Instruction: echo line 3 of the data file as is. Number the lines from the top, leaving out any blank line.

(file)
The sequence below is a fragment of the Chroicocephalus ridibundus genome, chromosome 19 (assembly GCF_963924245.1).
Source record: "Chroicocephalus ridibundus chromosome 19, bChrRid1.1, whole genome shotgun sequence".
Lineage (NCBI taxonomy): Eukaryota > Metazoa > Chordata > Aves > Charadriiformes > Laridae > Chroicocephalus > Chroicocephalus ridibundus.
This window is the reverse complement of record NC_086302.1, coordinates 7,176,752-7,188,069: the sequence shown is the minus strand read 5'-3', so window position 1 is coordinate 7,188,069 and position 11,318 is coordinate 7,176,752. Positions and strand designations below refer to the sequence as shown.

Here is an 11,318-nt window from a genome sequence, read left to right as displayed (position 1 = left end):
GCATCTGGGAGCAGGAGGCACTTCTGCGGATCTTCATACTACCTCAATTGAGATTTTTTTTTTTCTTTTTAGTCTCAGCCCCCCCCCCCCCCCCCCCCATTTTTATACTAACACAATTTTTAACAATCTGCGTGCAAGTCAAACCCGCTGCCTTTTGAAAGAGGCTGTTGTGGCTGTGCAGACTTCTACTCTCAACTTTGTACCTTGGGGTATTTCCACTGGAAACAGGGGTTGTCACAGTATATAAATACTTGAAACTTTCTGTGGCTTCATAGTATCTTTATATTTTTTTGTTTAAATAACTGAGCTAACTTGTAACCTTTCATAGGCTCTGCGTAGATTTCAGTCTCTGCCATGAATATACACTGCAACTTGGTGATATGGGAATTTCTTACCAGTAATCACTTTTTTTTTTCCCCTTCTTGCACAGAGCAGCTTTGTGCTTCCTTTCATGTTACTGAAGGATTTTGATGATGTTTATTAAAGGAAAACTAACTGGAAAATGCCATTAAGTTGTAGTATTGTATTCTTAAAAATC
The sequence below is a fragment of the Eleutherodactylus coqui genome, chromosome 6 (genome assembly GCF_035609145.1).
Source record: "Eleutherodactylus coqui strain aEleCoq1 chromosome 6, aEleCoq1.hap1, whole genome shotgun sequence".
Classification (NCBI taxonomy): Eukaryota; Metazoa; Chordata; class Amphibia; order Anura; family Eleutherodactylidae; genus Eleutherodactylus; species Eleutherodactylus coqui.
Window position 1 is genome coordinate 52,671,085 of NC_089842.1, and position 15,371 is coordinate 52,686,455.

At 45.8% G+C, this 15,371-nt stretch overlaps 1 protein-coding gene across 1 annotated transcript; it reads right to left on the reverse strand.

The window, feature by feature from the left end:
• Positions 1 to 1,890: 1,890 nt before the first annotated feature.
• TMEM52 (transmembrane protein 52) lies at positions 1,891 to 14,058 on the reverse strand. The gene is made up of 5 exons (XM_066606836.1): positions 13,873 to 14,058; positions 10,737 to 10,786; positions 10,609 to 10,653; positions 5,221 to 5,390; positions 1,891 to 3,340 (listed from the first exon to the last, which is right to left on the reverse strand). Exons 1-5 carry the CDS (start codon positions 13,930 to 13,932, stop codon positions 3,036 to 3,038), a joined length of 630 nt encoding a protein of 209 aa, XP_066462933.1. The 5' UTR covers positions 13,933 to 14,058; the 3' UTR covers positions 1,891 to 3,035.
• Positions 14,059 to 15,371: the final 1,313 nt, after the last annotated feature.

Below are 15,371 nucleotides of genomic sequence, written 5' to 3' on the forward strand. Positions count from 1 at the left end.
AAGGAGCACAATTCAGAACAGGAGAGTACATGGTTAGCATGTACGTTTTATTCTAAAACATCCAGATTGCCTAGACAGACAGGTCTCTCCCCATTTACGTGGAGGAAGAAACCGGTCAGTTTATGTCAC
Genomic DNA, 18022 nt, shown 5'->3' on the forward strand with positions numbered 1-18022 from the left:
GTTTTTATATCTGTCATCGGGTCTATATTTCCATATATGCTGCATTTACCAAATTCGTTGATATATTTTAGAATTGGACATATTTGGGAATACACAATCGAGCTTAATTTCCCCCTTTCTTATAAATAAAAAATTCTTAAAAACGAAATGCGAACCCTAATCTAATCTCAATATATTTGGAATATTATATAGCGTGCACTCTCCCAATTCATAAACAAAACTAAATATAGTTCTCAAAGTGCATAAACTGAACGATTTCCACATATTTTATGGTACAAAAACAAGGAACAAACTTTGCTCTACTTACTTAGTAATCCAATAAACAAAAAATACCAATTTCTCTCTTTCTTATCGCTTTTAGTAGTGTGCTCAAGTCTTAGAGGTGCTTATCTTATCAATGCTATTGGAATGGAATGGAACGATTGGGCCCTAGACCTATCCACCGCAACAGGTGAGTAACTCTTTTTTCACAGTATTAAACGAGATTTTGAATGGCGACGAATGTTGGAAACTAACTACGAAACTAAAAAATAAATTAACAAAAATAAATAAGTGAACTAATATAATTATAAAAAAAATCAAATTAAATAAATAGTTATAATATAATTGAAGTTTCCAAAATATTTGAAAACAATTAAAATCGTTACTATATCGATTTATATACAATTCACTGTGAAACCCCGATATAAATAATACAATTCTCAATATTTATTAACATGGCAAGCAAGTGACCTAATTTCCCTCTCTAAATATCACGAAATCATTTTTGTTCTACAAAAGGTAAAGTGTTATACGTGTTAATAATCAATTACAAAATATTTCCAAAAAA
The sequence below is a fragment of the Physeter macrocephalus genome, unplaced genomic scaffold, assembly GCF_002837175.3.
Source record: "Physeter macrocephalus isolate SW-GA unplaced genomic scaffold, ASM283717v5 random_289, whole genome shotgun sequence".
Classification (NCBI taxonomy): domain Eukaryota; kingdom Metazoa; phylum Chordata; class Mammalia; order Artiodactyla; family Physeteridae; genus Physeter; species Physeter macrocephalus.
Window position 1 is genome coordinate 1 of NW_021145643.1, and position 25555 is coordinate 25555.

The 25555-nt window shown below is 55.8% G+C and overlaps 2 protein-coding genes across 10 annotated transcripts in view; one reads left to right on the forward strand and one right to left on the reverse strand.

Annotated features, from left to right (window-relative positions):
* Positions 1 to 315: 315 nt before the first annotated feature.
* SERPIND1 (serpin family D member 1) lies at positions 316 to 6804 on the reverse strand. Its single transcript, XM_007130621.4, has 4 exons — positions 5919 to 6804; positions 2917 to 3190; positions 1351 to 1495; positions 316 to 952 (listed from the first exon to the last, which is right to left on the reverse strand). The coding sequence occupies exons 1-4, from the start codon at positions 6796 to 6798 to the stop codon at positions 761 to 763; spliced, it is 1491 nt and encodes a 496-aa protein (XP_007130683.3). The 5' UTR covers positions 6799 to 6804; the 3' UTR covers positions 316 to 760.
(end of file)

Lineage (NCBI taxonomy): Eukaryota > Metazoa > Chordata > Aves > Charadriiformes > Laridae > Chroicocephalus > Chroicocephalus ridibundus.